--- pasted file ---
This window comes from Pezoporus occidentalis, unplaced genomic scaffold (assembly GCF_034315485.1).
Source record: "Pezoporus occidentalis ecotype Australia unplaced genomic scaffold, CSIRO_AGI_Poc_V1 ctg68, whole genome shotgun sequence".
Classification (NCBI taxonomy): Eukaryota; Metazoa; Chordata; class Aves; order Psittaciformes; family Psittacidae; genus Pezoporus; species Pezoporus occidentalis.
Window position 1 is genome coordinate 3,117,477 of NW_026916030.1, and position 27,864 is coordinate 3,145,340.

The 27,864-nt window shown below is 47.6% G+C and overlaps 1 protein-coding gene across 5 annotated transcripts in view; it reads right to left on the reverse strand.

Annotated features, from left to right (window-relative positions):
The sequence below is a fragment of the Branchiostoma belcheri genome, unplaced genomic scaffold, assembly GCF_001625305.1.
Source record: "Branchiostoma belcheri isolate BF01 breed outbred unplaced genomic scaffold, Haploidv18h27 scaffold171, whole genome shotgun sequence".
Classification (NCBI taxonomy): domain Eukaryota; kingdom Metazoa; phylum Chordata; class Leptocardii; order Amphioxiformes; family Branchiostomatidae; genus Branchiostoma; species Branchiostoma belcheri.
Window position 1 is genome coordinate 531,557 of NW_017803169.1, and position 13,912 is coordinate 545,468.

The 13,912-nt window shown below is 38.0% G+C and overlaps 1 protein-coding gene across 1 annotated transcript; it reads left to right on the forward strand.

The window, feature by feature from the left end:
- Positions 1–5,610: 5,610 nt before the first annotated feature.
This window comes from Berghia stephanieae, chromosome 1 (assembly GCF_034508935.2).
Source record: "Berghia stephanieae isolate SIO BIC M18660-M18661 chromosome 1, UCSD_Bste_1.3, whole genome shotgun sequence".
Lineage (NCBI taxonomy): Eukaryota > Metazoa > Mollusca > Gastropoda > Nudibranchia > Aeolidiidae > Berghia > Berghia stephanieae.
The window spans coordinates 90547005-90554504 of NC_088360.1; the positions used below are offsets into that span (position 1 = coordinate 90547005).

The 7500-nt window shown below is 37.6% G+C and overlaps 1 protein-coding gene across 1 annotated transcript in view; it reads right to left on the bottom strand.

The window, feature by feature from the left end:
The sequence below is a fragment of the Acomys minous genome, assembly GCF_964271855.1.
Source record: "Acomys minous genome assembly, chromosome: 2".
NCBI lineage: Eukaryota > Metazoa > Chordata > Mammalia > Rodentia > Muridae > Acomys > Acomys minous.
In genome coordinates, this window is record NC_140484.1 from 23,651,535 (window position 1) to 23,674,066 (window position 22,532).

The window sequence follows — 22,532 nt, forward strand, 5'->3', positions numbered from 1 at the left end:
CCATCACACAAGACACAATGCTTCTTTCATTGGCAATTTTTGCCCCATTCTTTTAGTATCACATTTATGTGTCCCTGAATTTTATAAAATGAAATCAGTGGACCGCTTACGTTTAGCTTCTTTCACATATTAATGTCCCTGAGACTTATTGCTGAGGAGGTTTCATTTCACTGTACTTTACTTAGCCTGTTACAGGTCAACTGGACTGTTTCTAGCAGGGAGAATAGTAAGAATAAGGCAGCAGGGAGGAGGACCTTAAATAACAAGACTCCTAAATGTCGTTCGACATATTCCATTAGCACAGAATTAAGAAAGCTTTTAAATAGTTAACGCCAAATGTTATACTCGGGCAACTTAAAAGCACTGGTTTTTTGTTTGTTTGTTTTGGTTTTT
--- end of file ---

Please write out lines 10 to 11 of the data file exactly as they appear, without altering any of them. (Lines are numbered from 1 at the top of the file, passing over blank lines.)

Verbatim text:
Window position 1 is genome coordinate 531,557 of NW_017803169.1, and position 13,912 is coordinate 545,468.

The 13,912-nt window shown below is 38.0% G+C and overlaps 1 protein-coding gene across 1 annotated transcript; it reads left to right on the forward strand.